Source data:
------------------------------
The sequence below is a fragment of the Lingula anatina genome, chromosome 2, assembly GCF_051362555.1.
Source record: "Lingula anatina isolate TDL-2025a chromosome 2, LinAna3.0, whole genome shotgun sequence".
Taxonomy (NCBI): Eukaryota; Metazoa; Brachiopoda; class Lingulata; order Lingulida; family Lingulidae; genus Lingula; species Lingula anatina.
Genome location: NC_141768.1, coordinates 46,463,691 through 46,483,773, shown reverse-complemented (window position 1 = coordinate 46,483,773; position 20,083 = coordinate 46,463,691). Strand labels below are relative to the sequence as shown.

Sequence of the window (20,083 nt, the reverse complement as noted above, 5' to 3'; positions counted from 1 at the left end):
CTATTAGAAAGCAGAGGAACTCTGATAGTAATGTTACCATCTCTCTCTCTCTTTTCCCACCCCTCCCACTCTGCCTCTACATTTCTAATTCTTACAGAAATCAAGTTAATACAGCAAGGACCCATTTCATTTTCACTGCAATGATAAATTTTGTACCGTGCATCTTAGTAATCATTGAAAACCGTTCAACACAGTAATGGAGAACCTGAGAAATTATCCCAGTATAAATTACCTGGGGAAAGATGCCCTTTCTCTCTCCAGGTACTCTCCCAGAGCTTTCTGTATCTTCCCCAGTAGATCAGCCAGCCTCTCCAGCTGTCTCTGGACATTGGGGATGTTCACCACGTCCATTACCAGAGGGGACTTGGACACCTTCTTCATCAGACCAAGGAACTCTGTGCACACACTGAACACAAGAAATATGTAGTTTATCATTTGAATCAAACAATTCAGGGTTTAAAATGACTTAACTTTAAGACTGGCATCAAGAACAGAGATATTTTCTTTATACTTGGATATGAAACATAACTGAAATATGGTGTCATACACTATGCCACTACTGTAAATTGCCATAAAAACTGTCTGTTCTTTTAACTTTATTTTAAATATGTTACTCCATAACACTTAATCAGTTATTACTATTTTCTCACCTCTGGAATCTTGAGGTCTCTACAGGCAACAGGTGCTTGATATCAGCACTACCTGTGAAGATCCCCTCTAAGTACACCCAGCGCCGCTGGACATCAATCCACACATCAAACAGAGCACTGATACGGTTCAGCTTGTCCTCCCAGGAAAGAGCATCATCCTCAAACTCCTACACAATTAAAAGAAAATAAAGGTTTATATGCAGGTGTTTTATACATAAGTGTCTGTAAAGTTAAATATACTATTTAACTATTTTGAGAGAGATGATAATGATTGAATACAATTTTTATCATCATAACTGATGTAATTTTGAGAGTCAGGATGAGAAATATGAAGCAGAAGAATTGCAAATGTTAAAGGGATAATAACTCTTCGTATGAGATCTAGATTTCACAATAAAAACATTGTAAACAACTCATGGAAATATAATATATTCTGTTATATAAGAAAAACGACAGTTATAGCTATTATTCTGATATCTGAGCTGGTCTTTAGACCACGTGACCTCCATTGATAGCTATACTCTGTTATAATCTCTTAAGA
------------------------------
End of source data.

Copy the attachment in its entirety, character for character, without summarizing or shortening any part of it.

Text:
The sequence below is a fragment of the Lingula anatina genome, chromosome 2, assembly GCF_051362555.1.
Source record: "Lingula anatina isolate TDL-2025a chromosome 2, LinAna3.0, whole genome shotgun sequence".
Taxonomy (NCBI): Eukaryota; Metazoa; Brachiopoda; class Lingulata; order Lingulida; family Lingulidae; genus Lingula; species Lingula anatina.
Genome location: NC_141768.1, coordinates 46,463,691 through 46,483,773, shown reverse-complemented (window position 1 = coordinate 46,483,773; position 20,083 = coordinate 46,463,691). Strand labels below are relative to the sequence as shown.

Sequence of the window (20,083 nt, the reverse complement as noted above, 5' to 3'; positions counted from 1 at the left end):
CTATTAGAAAGCAGAGGAACTCTGATAGTAATGTTACCATCTCTCTCTCTCTTTTCCCACCCCTCCCACTCTGCCTCTACATTTCTAATTCTTACAGAAATCAAGTTAATACAGCAAGGACCCATTTCATTTTCACTGCAATGATAAATTTTGTACCGTGCATCTTAGTAATCATTGAAAACCGTTCAACACAGTAATGGAGAACCTGAGAAATTATCCCAGTATAAATTACCTGGGGAAAGATGCCCTTTCTCTCTCCAGGTACTCTCCCAGAGCTTTCTGTATCTTCCCCAGTAGATCAGCCAGCCTCTCCAGCTGTCTCTGGACATTGGGGATGTTCACCACGTCCATTACCAGAGGGGACTTGGACACCTTCTTCATCAGACCAAGGAACTCTGTGCACACACTGAACACAAGAAATATGTAGTTTATCATTTGAATCAAACAATTCAGGGTTTAAAATGACTTAACTTTAAGACTGGCATCAAGAACAGAGATATTTTCTTTATACTTGGATATGAAACATAACTGAAATATGGTGTCATACACTATGCCACTACTGTAAATTGCCATAAAAACTGTCTGTTCTTTTAACTTTATTTTAAATATGTTACTCCATAACACTTAATCAGTTATTACTATTTTCTCACCTCTGGAATCTTGAGGTCTCTACAGGCAACAGGTGCTTGATATCAGCACTACCTGTGAAGATCCCCTCTAAGTACACCCAGCGCCGCTGGACATCAATCCACACATCAAACAGAGCACTGATACGGTTCAGCTTGTCCTCCCAGGAAAGAGCATCATCCTCAAACTCCTACACAATTAAAAGAAAATAAAGGTTTATATGCAGGTGTTTTATACATAAGTGTCTGTAAAGTTAAATATACTATTTAACTATTTTGAGAGAGATGATAATGATTGAATACAATTTTTATCATCATAACTGATGTAATTTTGAGAGTCAGGATGAGAAATATGAAGCAGAAGAATTGCAAATGTTAAAGGGATAATAACTCTTCGTATGAGATCTAGATTTCACAATAAAAACATTGTAAACAACTCATGGAAATATAATATATTCTGTTATATAAGAAAAACGACAGTTATAGCTATTATTCTGATATCTGAGCTGGTCTTTAGACCACGTGACCTCCATTGATAGCTATACTCTGTTATAATCTCTTAAGA